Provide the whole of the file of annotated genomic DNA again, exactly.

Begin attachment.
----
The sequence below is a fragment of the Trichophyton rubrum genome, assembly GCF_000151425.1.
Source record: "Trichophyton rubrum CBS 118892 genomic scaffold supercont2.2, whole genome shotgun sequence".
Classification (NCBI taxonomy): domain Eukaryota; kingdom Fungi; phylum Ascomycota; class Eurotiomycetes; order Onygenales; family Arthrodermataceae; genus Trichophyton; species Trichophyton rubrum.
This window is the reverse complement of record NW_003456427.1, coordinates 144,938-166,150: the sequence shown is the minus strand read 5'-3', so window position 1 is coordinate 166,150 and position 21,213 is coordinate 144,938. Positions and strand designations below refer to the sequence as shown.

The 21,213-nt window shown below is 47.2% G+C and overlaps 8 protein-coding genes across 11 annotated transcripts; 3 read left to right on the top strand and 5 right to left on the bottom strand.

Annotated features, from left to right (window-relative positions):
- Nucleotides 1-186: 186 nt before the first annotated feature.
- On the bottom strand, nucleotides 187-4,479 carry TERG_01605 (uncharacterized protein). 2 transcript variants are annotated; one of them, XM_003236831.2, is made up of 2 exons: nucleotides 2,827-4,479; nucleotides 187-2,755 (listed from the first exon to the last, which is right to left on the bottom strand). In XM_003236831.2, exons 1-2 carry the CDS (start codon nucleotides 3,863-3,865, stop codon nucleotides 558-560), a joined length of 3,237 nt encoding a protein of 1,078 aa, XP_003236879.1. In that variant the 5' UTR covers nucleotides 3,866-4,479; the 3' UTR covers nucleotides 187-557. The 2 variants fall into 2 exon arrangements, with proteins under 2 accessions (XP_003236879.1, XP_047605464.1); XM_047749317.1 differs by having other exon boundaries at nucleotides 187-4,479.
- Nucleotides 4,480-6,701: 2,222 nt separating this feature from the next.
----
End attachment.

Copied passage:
The sequence below is a fragment of the Trichophyton rubrum genome, assembly GCF_000151425.1.
Source record: "Trichophyton rubrum CBS 118892 genomic scaffold supercont2.2, whole genome shotgun sequence".
Classification (NCBI taxonomy): domain Eukaryota; kingdom Fungi; phylum Ascomycota; class Eurotiomycetes; order Onygenales; family Arthrodermataceae; genus Trichophyton; species Trichophyton rubrum.
This window is the reverse complement of record NW_003456427.1, coordinates 144,938-166,150: the sequence shown is the minus strand read 5'-3', so window position 1 is coordinate 166,150 and position 21,213 is coordinate 144,938. Positions and strand designations below refer to the sequence as shown.

The 21,213-nt window shown below is 47.2% G+C and overlaps 8 protein-coding genes across 11 annotated transcripts; 3 read left to right on the top strand and 5 right to left on the bottom strand.

Annotated features, from left to right (window-relative positions):
- Nucleotides 1-186: 186 nt before the first annotated feature.
- On the bottom strand, nucleotides 187-4,479 carry TERG_01605 (uncharacterized protein). 2 transcript variants are annotated; one of them, XM_003236831.2, is made up of 2 exons: nucleotides 2,827-4,479; nucleotides 187-2,755 (listed from the first exon to the last, which is right to left on the bottom strand). In XM_003236831.2, exons 1-2 carry the CDS (start codon nucleotides 3,863-3,865, stop codon nucleotides 558-560), a joined length of 3,237 nt encoding a protein of 1,078 aa, XP_003236879.1. In that variant the 5' UTR covers nucleotides 3,866-4,479; the 3' UTR covers nucleotides 187-557. The 2 variants fall into 2 exon arrangements, with proteins under 2 accessions (XP_003236879.1, XP_047605464.1); XM_047749317.1 differs by having other exon boundaries at nucleotides 187-4,479.
- Nucleotides 4,480-6,701: 2,222 nt separating this feature from the next.